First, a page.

Proceedings of the Vertebrate Pest Conference
Effects of forage nutritional quality (energy and protein) on deer acceptance of foods containing secondary metabolites
- Author(s): Nolte, Dale L.
- Kimball, Bruce A.
- Perry, Kelly R.
- Villalba, Juan J.
- Provenza, Frederick D.
- et al.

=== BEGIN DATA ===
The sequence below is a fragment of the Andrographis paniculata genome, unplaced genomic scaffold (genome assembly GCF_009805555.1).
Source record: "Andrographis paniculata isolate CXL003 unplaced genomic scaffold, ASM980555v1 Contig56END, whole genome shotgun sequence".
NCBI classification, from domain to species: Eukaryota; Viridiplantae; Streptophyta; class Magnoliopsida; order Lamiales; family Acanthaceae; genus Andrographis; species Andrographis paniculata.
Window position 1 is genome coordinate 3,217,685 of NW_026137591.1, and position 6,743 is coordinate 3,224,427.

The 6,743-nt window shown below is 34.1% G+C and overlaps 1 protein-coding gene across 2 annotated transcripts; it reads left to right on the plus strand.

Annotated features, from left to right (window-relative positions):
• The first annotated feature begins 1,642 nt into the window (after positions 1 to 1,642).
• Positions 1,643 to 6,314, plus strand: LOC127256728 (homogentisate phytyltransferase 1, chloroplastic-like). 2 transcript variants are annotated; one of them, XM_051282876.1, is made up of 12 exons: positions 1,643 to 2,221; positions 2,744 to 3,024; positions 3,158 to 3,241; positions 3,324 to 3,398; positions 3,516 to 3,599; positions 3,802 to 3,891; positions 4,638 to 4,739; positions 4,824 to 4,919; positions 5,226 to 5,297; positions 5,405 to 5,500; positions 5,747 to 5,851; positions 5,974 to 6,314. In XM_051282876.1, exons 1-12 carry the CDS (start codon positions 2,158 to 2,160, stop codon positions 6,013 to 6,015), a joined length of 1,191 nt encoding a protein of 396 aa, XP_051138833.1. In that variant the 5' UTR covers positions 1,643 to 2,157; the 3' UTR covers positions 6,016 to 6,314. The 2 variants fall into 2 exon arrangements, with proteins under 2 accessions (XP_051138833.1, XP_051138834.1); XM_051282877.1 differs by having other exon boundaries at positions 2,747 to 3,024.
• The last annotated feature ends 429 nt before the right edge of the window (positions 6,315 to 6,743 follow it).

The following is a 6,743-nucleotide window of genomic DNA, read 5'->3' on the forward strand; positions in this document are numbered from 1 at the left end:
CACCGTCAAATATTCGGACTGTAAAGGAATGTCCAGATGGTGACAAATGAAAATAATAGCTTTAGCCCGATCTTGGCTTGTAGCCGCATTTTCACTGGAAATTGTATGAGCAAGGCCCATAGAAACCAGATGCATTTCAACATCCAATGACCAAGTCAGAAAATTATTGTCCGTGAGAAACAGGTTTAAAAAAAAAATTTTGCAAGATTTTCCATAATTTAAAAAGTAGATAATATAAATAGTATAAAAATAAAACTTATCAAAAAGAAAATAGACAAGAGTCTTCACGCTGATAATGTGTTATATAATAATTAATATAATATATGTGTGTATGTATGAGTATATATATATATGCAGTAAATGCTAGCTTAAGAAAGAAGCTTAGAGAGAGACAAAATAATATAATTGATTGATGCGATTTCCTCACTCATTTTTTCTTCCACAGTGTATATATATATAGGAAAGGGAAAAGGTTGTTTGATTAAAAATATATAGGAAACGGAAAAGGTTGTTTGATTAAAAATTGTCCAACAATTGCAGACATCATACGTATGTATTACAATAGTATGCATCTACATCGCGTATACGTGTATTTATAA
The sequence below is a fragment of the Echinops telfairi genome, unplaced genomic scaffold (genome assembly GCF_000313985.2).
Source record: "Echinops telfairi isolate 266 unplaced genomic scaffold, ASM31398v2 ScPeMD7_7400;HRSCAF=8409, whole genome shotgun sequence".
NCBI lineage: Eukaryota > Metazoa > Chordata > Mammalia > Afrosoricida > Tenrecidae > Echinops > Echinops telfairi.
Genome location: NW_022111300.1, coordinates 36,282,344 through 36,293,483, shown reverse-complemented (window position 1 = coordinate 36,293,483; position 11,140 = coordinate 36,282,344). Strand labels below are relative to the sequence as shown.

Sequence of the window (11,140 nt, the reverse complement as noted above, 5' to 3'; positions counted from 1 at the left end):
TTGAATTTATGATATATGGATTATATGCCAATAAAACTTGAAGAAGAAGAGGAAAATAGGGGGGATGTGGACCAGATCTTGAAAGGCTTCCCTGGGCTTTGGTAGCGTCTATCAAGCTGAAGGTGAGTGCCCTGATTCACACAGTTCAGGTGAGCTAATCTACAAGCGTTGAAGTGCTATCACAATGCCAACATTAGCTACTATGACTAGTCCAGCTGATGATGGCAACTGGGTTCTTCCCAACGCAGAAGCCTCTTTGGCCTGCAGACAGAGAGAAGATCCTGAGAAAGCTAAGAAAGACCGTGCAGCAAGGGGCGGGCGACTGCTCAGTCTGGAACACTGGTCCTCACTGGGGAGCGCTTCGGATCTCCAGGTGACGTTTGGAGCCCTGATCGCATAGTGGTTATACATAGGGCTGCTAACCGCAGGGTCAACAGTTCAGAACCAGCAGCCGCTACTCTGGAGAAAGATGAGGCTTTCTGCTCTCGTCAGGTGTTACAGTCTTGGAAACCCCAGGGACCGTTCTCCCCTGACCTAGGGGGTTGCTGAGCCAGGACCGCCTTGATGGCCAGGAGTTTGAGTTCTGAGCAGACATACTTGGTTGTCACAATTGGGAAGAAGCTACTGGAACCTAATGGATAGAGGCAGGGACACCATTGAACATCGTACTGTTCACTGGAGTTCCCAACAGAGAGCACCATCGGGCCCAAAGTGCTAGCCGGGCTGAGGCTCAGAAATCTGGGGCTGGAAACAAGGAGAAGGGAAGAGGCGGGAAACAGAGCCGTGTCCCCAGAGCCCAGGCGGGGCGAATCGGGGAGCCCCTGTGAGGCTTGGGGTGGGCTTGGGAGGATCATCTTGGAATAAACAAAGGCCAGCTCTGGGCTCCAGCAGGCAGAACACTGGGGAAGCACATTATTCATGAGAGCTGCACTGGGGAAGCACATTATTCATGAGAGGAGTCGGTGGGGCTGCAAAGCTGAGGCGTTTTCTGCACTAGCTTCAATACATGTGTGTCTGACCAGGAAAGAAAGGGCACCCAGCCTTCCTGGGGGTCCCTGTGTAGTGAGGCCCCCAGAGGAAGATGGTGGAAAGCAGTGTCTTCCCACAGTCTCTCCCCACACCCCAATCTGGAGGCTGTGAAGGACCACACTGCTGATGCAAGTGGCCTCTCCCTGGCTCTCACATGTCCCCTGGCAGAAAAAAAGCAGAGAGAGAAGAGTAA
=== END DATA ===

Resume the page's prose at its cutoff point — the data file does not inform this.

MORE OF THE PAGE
Deer foraging on tree seedlings is recognized as the most widespread detriment to reforestation efforts. Non-lethal approaches to reduce deer damage to seedlings are highly desirable. Avoidance of natural secondary metabolites contained in conifers may provide feasible means to develop non-lethal measures. Other studies have demonstrated that sheep and goats fed diets with high protein-to-energy ratios, or allowed to select between concentrates high in either energy or protein, ate much more of a high-terpene diet and of a high-tannin diet than when they were fed diets high in energy-to-protein ratios. Thus, manipulating foraging options for deer may impact their ability to ingest terpenes contained in conifers. We conducted a series of studies to determine whether deer acceptance of terpene-containing foods can be affected by altering the ratio of energy and protein in their maintenance diet. We determined relative consumption of a high-energy and low-protein diet, and a low-energy and high-protein diet, when deer are given the opportunity to self-regulate their intake. We also determined if deer modified their relative intake of these diets when offered an alternative terpene-treated diet. Penned deer were offered variable diets (e.g., high energy-low protein, low-energy-high protein, or both foods), then their acceptance of terpene- and tannin-containing foods was determined. Deer consumed more and demonstrated a strong preference for the high-energy diet relative to the high-protein diet. However, the varied diets did not appear to affect their intake of terpene or tannin-containing foods. This paper discusses the potential of manipulating maintenance rations as a non-lethal tool, presents initial results and possible explanations for differences between our study with deer and prior work with domestic ruminants.